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Sunday, Sep. 21, 2014

Breakfast at Russell's was inspirational

Wednesday, December 8, 2010

The man in the red suit with white fur trim at his cuffs and buttons clasped his hands together, bowed his head, closed his eyes and said grace.

Breakfast with Wesley Poteet on Saturday morning at Russell Vending on Water Street was warm, nourishing, tasty and informative as the volunteer spoke of his life.

He's been working with four-footed animals -- horses, mules and apparently reindeer -- for decades, and now he's hoping to turn the business over to his son. He's worked for another family business because those folks sought his expertise, Poteet said as he reflected on his life of 60 years.

"Back in '86, I drove a pair of mules to Panama Beach, Fla.," he said when asked about keeping livestock. "Had them hitched to a wagon. Took 16 days and I took pictures of them in the water.

"I didn't realize they would drink salt water, but they did," he continued.

"In Birmingham, it come an eight-inch snow on us," Poteet said of his 16-day journey. "I drove in the winter time and slept in the wagon at night."

As for the mules: "If I didn't find a place to shelter them, I'd throw a tarpaulin over them and tie it up, and they'd leave it on all night" he said.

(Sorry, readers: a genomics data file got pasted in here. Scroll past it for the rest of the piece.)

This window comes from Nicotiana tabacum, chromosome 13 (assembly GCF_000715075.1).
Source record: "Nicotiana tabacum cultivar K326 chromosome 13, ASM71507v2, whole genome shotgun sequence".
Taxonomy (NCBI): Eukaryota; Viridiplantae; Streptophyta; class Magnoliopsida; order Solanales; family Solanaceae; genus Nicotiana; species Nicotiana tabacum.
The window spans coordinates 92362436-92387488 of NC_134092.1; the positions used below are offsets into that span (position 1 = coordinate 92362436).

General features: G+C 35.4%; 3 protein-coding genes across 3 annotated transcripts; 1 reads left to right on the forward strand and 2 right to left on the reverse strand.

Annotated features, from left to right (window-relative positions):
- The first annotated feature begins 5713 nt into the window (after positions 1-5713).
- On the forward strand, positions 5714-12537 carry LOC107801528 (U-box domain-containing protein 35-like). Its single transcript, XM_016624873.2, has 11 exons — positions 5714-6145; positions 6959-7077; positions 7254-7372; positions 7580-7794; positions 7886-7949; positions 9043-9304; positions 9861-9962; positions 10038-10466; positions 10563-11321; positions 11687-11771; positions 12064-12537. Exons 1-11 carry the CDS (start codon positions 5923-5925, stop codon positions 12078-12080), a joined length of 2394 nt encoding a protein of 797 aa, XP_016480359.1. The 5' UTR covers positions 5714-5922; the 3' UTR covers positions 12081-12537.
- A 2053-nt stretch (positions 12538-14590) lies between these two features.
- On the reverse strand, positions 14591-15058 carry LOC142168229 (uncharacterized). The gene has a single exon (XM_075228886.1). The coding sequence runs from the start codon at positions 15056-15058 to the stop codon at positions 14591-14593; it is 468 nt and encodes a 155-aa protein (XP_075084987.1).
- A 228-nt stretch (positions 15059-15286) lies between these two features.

Poteet had considered driving some mules in the Rotarians' Christmas parade in Lewisburg on Saturday afternoon, he said after attending the entire Christmas event, Breakfast With Santa, at Russell's Vending.

"This was more important, he said.

After three decades of married life with his wife, Nancy Poteet, decided to do something special.

They'd been married at the Marshall County Courthouse by Will Ed Greer Jr., he said.

"Greer was some kind of county judge or something, but he was licensed to do it," Poteet said.

"So, not long ago, relatively speaking, I rented the fire hall at Belfast and got her a three-layer wedding cake and the bells that we didn't have when we got married."

He's just sentimental like that, and old fashioned about neighbors.

"When I was a kid, if your neighbor was sick, you'd go and put his crop out," if that was needed. Now, people hardly know their neighbors, he said.